At last night’s CNBC Executive Leadership Awards,guests joked that analysts and journalists alike used to guess the Fed’s interest rates decisions based on the thickness of Alan Greenspan’s briefcase when he arrived at the meetings. Yesterday, the Fed metand left rates unchanged – as expected – but nevertheless led the blue chips to a triple-digit rally. Does the market still overanalyze the Fed’s decisions and put too much weight on what is said (and not said)? On “Street Signs” two guests gave their opinions – Lou Brien, a strategist at DRW Trading Group and Steve East, chief economist at FBR.
Brien says the market got it right yesterday, and the rally didn’t have anything to do with interest rates being left unchanged. The Fed upgraded its view of the economy by sounding much more relaxed on inflation than analysts expected. And because they came out more dovish than hawkish, the market was led higher, he says, although he does believe the Fed’s statement changes yesterday were more subtle than what would typically move the markets 100+ points.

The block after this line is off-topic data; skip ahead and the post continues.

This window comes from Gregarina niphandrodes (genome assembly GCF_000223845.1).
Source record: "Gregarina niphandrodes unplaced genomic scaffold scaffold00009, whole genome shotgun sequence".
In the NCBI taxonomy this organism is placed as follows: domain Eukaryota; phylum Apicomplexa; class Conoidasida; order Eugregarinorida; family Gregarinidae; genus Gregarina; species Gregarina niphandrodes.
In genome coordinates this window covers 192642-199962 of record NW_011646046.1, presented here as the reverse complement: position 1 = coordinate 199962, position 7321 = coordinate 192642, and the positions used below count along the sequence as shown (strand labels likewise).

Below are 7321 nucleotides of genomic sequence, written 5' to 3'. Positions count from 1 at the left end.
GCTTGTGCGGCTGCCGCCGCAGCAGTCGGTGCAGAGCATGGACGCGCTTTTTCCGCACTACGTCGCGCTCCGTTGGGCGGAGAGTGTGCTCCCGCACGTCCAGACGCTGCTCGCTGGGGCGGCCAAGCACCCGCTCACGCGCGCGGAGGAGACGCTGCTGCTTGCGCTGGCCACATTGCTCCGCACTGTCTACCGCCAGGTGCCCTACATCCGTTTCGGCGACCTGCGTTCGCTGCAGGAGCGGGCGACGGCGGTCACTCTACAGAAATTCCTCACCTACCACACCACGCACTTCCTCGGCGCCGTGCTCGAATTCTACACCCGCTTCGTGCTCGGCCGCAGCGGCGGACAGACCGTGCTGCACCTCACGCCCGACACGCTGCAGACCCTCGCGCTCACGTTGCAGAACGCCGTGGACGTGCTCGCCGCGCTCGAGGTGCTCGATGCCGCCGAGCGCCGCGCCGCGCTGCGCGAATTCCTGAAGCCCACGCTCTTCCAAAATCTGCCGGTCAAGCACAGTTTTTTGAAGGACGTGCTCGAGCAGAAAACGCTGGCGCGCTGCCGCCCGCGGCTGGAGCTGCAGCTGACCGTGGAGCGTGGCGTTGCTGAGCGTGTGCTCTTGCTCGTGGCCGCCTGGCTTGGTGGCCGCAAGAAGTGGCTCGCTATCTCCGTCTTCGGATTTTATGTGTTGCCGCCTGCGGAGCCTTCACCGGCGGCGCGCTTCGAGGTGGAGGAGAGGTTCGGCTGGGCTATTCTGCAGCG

It was their generally upgraded assessment of the economy, East agrees, that led to the spike in the markets. He says it isn’t a case of over-analysis because for the Fed to publicly recognize improved inflation data, however slightly, is notable cause for a rally. What the minutes from the meeting indicate, according to East, is that inflation has tentatively moderated, and – agreeing with Brien – that was a bit more dovish than people expected.
Both analysts believe inflation is going to come down eventually. Brien thinks the inflation bias inherent in the Fed will continue and it doesn’t preclude the central bank from cutting rates if the economy begins to worsen. East says the Fed’s inflation bias will likely turn to a neutral bias for the next 3 or 4 meetings, and then he expects a rate cut in the third quarter.
So there you have it – a prediction for next fall’s Fed meeting. Indeed, the craft of interpreting “Fedspeak” will likely continue just as long as there is a Federal Reserve to analyze and a market to move.